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A few people have asked me how Henry is coping with all of this. This evening, just after I put him to bed I asked him if anything was worrying him. Henry said “Yes, when Christian grows up will he be a man without any hair even on his legs?”. I explained that after the medicine stops, his hair will come back and by the time he is three he will be back to normal. He seemed happy with this but then said something else was worrying him, I asked him what it was and he replied “When I grow up I don’t know if I want to be an astronaut or a normal man, because I want to be both”. Now there is a conundrum. Christian is well. A bit delicate, but recovering well.

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Going Home!

We have, remarkably, been sent home. To quote the surgeon, “it is a record breaking recovery from a five hour operation”.





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Tough love

Christian is now out of intensive care and into his own room in St George’s. The phone number there is 0704 6200076 (x3517), Claudia is there tonight. He is sleeping lots and whimpering a little bit but is being kept comfortable by pain killers. Most of the tubes and monitors that he was on yesterday have gone so he looks a lot less scary. We may be moving him back to The Royal Marsden or The Portland in the next couple of days if he is well enough. The prize for “best tough love e-mail” goes to Neil Gillespie for the following…

Great to hear all went well. Just imagine if it was you and 10% of your body weight. They’d need a crane!

As if coping with cancer in your child wasn’t enough….

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The Surgery

The surgery seems to have gone very well, Christian was in theatre for 5 hours. The surgeon, Keith Holmes is confident he removed all the tumour. It was 10cm x 15cm and 1.1Kg, almost 10% of his body weight. He is now recovering at the Pediatric Intensive Care Unit at St. George’s.

I have come home for a couple of hours and will be going back to spend the night with him there. Claudia will be home tonight.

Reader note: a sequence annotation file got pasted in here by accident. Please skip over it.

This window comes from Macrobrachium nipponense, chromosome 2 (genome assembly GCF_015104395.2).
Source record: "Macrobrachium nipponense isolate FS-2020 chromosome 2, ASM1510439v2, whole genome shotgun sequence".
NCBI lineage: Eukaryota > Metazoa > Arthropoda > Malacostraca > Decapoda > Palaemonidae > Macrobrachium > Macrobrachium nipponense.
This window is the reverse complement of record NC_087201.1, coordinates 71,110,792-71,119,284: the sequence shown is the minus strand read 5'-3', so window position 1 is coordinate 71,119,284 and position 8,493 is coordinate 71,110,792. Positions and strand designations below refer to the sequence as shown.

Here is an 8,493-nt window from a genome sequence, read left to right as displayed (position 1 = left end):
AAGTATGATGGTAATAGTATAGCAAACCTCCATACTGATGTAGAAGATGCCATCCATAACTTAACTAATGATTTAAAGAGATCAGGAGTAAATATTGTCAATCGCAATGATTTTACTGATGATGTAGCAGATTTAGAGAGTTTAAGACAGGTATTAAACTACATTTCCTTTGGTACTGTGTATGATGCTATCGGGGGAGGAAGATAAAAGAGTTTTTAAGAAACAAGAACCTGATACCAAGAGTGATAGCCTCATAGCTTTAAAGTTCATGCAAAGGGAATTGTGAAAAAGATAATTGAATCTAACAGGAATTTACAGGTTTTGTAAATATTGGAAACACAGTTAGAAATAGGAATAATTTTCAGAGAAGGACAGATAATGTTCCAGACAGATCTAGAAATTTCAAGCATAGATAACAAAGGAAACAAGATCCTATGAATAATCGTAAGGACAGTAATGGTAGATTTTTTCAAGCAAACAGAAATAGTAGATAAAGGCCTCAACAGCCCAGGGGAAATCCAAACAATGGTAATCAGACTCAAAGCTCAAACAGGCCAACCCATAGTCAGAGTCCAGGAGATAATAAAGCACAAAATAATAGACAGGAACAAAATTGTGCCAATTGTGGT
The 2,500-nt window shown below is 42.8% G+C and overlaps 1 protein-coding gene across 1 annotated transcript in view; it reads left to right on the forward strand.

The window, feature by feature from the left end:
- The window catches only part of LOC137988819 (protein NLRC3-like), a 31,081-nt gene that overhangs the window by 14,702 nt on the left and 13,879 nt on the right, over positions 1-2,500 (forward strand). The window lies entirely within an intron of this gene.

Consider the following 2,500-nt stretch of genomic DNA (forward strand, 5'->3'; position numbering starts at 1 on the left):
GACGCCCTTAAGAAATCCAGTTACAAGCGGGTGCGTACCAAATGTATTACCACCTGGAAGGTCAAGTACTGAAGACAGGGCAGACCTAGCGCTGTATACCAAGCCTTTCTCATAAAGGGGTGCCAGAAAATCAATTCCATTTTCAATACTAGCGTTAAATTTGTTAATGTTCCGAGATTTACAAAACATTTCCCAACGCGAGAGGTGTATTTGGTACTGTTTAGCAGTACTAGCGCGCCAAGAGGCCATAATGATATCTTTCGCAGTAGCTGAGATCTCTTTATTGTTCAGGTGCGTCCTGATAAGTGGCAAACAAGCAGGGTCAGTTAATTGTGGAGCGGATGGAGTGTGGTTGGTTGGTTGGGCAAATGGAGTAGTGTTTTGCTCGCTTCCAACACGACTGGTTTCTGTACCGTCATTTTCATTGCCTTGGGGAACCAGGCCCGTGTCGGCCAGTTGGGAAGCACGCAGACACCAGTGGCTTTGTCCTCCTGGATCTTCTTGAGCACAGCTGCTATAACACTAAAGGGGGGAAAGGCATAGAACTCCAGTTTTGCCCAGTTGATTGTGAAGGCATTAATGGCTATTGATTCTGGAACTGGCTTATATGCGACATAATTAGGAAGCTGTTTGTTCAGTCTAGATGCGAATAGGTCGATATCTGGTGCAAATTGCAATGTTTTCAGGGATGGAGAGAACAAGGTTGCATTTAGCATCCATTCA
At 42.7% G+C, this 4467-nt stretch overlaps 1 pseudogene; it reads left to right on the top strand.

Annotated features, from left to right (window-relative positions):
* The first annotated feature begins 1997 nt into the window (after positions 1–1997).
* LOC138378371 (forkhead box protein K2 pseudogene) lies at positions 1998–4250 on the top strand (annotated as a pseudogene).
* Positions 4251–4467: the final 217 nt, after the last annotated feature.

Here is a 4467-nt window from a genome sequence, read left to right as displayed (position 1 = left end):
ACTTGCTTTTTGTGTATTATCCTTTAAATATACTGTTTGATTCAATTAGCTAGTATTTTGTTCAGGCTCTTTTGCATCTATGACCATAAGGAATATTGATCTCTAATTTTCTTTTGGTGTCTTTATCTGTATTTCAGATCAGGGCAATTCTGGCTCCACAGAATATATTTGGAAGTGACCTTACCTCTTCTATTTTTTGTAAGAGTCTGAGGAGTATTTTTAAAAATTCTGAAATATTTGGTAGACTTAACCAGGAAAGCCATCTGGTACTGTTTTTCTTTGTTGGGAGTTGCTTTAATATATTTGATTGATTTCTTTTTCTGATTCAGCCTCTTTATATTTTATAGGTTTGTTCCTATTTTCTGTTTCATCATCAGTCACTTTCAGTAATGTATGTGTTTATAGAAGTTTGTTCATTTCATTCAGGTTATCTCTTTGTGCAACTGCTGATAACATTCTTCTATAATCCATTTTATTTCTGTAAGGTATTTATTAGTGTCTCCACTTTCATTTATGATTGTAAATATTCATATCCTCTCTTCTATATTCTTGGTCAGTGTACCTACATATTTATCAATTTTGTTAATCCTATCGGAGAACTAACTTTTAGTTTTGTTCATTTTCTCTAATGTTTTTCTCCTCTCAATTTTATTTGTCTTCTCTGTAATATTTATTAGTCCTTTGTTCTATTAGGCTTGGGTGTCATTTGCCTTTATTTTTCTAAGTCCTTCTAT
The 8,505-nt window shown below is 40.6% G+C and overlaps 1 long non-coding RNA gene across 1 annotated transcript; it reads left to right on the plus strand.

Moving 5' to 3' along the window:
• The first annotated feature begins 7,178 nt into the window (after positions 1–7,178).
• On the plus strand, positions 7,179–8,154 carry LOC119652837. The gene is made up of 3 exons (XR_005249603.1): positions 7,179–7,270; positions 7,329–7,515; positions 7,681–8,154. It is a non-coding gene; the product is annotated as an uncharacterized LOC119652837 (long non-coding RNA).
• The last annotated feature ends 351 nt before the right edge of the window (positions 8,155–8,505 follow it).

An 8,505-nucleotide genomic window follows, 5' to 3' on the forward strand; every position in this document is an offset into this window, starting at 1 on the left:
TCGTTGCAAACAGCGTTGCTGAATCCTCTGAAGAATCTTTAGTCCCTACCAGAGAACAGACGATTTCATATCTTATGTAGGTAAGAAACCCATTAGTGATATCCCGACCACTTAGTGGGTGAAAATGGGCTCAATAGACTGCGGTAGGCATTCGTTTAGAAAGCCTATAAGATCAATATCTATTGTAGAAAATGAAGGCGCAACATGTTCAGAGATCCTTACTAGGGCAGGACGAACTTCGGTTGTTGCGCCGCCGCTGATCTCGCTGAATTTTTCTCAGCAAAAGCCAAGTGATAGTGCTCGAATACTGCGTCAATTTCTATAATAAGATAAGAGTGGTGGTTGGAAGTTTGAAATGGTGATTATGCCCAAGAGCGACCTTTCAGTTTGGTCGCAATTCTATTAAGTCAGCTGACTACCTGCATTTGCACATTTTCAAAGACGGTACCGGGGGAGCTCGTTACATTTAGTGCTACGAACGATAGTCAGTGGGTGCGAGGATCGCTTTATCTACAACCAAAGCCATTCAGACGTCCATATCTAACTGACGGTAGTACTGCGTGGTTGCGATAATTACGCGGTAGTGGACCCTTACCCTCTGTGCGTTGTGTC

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We took him from the Royal Marsden to St George’s this morning for some blood tests. He will have the operation there tomorrow morning. We are now home and as he was in such a good mood I took some photos to show you the new haircut. By the way, Claudia received this from a family friend in the US who is a cancer specialist…

From: Terrie Pustilnik [mailto:tbpmd@swbell.net] Sent: 19 February 2005 2005 17:35 To: ‘Claudia Blandford’ Cc: harold.behrman@yale.edu; bob.parish@enscitech.com Subject: RE: Christian I hope Christian’s tests have come back OK. I am praying and thinking about him daily. There is a very recent article looking at clear cell sarcoma of the kidney in the Journal of Clinical Oncology (deb vol 22). They had 40 children and were trying to compare 2 different ways of doing chemotherapy. The chemotherapy that they were using was vincristine, doxorubicin and dactinomycin. The patients ranged in stage from 1 through 4. (Stage is determined by seeing if there has been any spread of the cancer or not). Stage I is early and Stage IV means there has been spread . Patients had surgery and usually some radiation therapy to the area where the cancer was following surgery. It appears that the longer chemotherapy treatment was associated with a longer survival time. The overall 8 year survival was very good at 87%. This means that even though your son may have an aggressive cancer, the odds are in his favor that he is going to do well. (But he may be in for a fair amount of treatment).

Christian is hopefully stage 1 or 2, so this sounds positive.